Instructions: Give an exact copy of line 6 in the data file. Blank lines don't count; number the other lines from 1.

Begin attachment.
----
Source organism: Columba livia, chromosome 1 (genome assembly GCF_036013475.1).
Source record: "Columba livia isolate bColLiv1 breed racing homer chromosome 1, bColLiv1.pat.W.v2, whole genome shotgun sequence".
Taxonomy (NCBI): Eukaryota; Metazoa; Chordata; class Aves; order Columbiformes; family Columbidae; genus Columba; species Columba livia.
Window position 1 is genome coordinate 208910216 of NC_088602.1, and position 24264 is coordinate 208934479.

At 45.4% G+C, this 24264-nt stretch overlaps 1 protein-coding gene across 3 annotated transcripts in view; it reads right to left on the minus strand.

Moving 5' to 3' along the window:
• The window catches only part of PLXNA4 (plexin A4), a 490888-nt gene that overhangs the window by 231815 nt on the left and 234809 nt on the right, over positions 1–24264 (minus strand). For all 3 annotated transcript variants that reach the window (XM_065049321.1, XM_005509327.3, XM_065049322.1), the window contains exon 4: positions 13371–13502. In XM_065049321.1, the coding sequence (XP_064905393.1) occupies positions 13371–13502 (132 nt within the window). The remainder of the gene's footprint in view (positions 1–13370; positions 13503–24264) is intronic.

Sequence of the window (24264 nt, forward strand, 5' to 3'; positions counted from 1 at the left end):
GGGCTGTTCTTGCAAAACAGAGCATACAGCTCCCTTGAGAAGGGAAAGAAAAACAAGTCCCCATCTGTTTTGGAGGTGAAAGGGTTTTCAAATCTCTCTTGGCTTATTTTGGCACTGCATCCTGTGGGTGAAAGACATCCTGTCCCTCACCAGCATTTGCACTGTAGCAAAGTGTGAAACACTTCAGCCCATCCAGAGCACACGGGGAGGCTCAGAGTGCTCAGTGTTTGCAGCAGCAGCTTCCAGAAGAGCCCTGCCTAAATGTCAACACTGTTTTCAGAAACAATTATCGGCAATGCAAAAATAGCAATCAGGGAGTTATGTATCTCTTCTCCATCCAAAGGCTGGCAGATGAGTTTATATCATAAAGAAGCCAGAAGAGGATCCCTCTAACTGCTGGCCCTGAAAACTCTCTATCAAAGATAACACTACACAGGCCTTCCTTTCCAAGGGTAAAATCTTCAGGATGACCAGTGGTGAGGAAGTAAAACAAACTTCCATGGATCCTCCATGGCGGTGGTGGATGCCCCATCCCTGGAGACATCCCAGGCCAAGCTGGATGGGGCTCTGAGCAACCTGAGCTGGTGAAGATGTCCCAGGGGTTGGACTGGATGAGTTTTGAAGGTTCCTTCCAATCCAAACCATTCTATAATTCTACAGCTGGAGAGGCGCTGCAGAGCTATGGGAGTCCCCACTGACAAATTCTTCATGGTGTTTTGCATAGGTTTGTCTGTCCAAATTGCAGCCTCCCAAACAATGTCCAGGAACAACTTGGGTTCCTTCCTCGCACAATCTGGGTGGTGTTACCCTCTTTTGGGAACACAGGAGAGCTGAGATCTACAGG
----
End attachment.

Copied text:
Moving 5' to 3' along the window: